The skeletal remains were found by archaeologists from the University of Arizona (UA) and Stanford University, alongside Italians, with a stone placed purposefully in the child’s mouth.
According to researchers, the stone was intentionally inserted as part of a funeral ritual designed to stopper disease and the body from rising after being buried.
The unusual so-called “vampire burial” was described as “extremely eerie and weird” by archaeologist and professor David Soren, who has been excavating the site in Teverina since 1987.
“I’ve never seen anything like it,” said Professor Soren, a Regents’ Professor in the UA school of anthropology and department of religious studies and classics.
“Locally, they’re calling it the ‘Vampire of Lugnano’.”
The find was unearthed at La Necropoli dei Bambini, or the Cemetery of Children, a burial site which dates back to a malaria outbreak in 400 AD which killed many vulnerable babies and small children in the area.
Archaeologists had previously believed the cemetery was exclusively for infants, toddlers and unborn fetuses – with the eldest body found of more than 50 burials being a three-year-old girl.
However the discovery of the 10-year-old, whose age could be measured from dental development but whose sex is unknown, suggests that it may have been a burial location for older children as well, according to bioarchaeologist Jordan Wilson.
“There are still sections of the cemetery that we haven’t excavated yet, so we don’t know if we’ll find other older kids,” said Mr Wilson, a doctoral student in anthropology at UA.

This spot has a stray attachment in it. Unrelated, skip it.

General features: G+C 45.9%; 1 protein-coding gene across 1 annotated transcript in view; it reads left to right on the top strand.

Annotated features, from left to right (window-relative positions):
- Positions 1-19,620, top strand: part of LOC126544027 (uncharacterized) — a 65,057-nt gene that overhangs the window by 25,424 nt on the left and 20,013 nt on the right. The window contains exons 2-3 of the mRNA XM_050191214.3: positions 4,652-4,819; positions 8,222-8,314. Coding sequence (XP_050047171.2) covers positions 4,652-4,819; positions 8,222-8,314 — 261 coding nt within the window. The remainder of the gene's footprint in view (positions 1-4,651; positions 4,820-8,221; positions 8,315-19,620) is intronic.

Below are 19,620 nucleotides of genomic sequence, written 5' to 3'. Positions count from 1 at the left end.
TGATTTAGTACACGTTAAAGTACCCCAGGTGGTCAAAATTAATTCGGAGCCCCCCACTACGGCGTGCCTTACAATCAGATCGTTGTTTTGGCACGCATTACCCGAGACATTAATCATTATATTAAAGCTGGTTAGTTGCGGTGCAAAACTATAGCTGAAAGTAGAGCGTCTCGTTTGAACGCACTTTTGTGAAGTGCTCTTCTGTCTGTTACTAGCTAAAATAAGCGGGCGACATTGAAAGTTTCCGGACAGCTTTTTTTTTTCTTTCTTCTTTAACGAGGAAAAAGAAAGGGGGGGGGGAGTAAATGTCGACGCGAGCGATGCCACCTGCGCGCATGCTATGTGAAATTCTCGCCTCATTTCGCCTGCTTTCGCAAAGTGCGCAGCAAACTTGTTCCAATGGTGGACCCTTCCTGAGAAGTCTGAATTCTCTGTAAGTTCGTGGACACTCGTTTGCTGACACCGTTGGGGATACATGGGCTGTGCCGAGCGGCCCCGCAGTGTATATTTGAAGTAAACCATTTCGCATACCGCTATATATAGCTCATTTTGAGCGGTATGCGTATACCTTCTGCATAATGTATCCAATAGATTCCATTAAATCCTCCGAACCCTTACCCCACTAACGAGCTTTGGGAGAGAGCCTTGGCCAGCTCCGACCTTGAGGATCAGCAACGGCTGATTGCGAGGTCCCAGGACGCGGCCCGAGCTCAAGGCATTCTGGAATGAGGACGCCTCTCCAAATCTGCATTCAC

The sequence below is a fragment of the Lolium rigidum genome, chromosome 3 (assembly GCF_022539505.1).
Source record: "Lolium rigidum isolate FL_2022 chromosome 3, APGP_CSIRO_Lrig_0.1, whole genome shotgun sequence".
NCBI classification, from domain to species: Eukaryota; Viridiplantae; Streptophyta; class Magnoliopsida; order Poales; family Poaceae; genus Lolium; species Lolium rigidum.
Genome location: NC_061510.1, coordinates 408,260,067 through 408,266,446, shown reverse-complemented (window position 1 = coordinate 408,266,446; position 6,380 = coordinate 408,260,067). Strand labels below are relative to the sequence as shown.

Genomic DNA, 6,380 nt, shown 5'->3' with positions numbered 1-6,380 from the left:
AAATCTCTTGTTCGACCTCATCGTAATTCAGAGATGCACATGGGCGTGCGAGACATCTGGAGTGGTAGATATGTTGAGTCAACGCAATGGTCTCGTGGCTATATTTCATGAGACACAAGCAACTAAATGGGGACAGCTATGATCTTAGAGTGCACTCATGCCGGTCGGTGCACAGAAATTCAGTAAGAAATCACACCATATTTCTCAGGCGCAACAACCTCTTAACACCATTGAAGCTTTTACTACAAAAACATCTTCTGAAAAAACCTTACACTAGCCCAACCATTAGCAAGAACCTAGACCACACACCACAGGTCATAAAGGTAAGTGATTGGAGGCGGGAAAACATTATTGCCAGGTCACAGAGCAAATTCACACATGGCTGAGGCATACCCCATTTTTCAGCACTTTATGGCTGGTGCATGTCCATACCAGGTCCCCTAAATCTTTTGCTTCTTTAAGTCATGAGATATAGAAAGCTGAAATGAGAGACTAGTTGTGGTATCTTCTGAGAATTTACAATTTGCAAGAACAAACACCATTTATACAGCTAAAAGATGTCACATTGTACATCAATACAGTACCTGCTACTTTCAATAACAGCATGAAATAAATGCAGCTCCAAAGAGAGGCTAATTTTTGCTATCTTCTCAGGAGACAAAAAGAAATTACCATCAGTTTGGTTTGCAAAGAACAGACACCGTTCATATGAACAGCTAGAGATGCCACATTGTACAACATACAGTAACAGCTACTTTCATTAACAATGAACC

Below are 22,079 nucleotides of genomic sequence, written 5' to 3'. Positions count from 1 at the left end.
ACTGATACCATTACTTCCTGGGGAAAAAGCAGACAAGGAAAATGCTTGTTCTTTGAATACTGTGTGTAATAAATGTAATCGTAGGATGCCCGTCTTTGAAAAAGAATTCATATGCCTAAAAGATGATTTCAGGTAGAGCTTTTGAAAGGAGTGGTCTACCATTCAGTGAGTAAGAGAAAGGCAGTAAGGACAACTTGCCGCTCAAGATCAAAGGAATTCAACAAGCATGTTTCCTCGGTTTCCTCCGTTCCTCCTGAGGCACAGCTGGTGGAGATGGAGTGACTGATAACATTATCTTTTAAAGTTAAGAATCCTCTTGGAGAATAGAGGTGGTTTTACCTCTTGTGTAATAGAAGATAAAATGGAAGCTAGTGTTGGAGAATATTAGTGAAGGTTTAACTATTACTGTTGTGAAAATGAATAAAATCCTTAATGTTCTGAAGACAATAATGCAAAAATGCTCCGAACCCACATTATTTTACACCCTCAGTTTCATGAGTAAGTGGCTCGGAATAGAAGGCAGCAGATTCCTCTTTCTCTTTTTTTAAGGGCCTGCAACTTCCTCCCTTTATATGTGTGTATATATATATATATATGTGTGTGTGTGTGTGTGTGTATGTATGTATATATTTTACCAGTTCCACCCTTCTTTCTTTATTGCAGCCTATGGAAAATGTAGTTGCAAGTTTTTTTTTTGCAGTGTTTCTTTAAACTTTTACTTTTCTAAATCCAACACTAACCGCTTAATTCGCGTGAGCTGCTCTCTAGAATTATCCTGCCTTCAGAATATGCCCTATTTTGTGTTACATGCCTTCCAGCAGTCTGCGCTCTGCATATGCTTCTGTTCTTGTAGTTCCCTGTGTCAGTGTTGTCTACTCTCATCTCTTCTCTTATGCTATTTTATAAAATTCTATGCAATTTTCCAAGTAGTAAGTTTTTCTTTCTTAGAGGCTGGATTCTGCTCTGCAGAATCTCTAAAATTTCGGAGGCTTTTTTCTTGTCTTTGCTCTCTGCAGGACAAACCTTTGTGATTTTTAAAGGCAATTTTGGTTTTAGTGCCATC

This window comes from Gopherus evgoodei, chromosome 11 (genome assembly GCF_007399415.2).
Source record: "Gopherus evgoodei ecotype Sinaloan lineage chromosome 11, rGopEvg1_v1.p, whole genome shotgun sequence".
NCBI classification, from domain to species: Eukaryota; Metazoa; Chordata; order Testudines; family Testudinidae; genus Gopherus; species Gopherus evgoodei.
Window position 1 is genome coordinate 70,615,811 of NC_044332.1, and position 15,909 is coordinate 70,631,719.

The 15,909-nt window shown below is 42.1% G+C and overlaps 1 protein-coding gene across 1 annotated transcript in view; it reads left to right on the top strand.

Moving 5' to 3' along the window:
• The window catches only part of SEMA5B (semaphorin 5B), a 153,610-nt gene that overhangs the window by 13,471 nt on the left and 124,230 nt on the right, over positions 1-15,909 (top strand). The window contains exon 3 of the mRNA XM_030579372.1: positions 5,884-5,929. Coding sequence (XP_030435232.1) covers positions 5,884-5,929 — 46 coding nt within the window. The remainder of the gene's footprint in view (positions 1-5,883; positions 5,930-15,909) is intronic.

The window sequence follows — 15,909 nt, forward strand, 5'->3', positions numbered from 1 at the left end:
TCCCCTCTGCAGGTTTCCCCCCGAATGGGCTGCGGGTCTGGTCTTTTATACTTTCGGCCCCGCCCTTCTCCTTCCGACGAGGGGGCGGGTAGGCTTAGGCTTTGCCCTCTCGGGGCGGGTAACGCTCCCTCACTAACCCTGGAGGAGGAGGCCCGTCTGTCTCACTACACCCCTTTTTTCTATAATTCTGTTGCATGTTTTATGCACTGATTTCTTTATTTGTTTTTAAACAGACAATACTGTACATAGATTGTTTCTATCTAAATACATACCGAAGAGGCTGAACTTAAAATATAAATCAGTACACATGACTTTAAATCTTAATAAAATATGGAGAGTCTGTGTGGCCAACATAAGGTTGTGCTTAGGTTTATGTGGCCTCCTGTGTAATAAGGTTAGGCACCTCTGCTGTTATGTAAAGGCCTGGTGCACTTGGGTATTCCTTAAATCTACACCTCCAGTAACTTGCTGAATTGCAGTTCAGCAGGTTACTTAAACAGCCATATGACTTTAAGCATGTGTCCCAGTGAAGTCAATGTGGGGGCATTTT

Excavation director David Pickel said: “Given the age of this child and its unique deposition, with the stone placed within his or her mouth, it represents, at the moment, an anomaly within an already abnormal cemetery,”
The UA and Stanford academic added: “This just further highlights how unique the infant – or now, rather, child – cemetery at Lugnano is.”
Previous excavations at La Necropoli dei Bambini have revealed the bones of infants and toddlers alongside objects associated with witchcraft and magic, including raven talons, toad bones, bronze cauldrons filled with ash and the remains of puppies that appear to have been sacrificed.
The body of the three-year-old girl discovered at the site had stones weighing down her hands and feet, a ritual practice used by many different cultures throughout history to prevent the dead from rising from their graves.
“We know that the Romans were very much concerned with this and would even go to the extent of employing witchcraft to keep the evil – whatever is contaminating the body – from coming out,” said Professor Soren.
“It’s a very human thing to have complicated feelings about the dead and wonder if that’s really the end,” Mr Wilson said.